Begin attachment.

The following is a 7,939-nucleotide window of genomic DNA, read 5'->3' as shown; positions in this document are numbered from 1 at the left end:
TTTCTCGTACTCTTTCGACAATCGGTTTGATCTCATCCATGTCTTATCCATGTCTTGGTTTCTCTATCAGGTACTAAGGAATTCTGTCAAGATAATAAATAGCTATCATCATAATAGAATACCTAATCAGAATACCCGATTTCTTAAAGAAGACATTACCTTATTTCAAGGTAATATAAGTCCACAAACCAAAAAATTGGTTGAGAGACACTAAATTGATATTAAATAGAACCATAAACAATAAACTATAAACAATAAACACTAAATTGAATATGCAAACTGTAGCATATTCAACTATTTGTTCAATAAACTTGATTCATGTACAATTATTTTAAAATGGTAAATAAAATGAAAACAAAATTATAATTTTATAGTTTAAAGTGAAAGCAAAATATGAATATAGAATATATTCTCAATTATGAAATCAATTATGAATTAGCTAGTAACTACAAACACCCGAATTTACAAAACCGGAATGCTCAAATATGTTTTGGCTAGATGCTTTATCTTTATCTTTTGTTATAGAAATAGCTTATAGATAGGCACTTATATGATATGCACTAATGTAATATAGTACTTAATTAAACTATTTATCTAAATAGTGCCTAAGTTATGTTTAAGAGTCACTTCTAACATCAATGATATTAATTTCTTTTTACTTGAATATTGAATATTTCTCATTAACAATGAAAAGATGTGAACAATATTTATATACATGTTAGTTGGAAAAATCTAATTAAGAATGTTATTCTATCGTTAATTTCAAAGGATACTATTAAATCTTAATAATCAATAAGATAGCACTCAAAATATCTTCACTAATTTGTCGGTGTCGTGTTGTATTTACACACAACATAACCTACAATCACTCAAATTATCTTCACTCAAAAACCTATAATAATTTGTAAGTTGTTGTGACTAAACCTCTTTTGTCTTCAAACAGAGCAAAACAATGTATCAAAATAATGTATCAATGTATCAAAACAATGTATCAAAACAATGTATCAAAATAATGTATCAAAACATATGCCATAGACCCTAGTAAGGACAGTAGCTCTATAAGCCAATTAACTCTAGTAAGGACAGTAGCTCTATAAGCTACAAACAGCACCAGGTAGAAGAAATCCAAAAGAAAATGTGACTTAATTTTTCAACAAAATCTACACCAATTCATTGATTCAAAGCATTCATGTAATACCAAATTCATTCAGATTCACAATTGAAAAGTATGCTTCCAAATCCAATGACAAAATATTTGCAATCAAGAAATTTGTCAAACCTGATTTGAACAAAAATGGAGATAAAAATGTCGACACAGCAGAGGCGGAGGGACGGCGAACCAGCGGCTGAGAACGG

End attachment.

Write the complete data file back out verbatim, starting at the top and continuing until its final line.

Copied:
The following is a 7,939-nucleotide window of genomic DNA, read 5'->3' as shown; positions in this document are numbered from 1 at the left end:
TTTCTCGTACTCTTTCGACAATCGGTTTGATCTCATCCATGTCTTATCCATGTCTTGGTTTCTCTATCAGGTACTAAGGAATTCTGTCAAGATAATAAATAGCTATCATCATAATAGAATACCTAATCAGAATACCCGATTTCTTAAAGAAGACATTACCTTATTTCAAGGTAATATAAGTCCACAAACCAAAAAATTGGTTGAGAGACACTAAATTGATATTAAATAGAACCATAAACAATAAACTATAAACAATAAACACTAAATTGAATATGCAAACTGTAGCATATTCAACTATTTGTTCAATAAACTTGATTCATGTACAATTATTTTAAAATGGTAAATAAAATGAAAACAAAATTATAATTTTATAGTTTAAAGTGAAAGCAAAATATGAATATAGAATATATTCTCAATTATGAAATCAATTATGAATTAGCTAGTAACTACAAACACCCGAATTTACAAAACCGGAATGCTCAAATATGTTTTGGCTAGATGCTTTATCTTTATCTTTTGTTATAGAAATAGCTTATAGATAGGCACTTATATGATATGCACTAATGTAATATAGTACTTAATTAAACTATTTATCTAAATAGTGCCTAAGTTATGTTTAAGAGTCACTTCTAACATCAATGATATTAATTTCTTTTTACTTGAATATTGAATATTTCTCATTAACAATGAAAAGATGTGAACAATATTTATATACATGTTAGTTGGAAAAATCTAATTAAGAATGTTATTCTATCGTTAATTTCAAAGGATACTATTAAATCTTAATAATCAATAAGATAGCACTCAAAATATCTTCACTAATTTGTCGGTGTCGTGTTGTATTTACACACAACATAACCTACAATCACTCAAATTATCTTCACTCAAAAACCTATAATAATTTGTAAGTTGTTGTGACTAAACCTCTTTTGTCTTCAAACAGAGCAAAACAATGTATCAAAATAATGTATCAATGTATCAAAACAATGTATCAAAACAATGTATCAAAATAATGTATCAAAACATATGCCATAGACCCTAGTAAGGACAGTAGCTCTATAAGCCAATTAACTCTAGTAAGGACAGTAGCTCTATAAGCTACAAACAGCACCAGGTAGAAGAAATCCAAAAGAAAATGTGACTTAATTTTTCAACAAAATCTACACCAATTCATTGATTCAAAGCATTCATGTAATACCAAATTCATTCAGATTCACAATTGAAAAGTATGCTTCCAAATCCAATGACAAAATATTTGCAATCAAGAAATTTGTCAAACCTGATTTGAACAAAAATGGAGATAAAAATGTCGACACAGCAGAGGCGGAGGGACGGCGAACCAGCGGCTGAGAACGG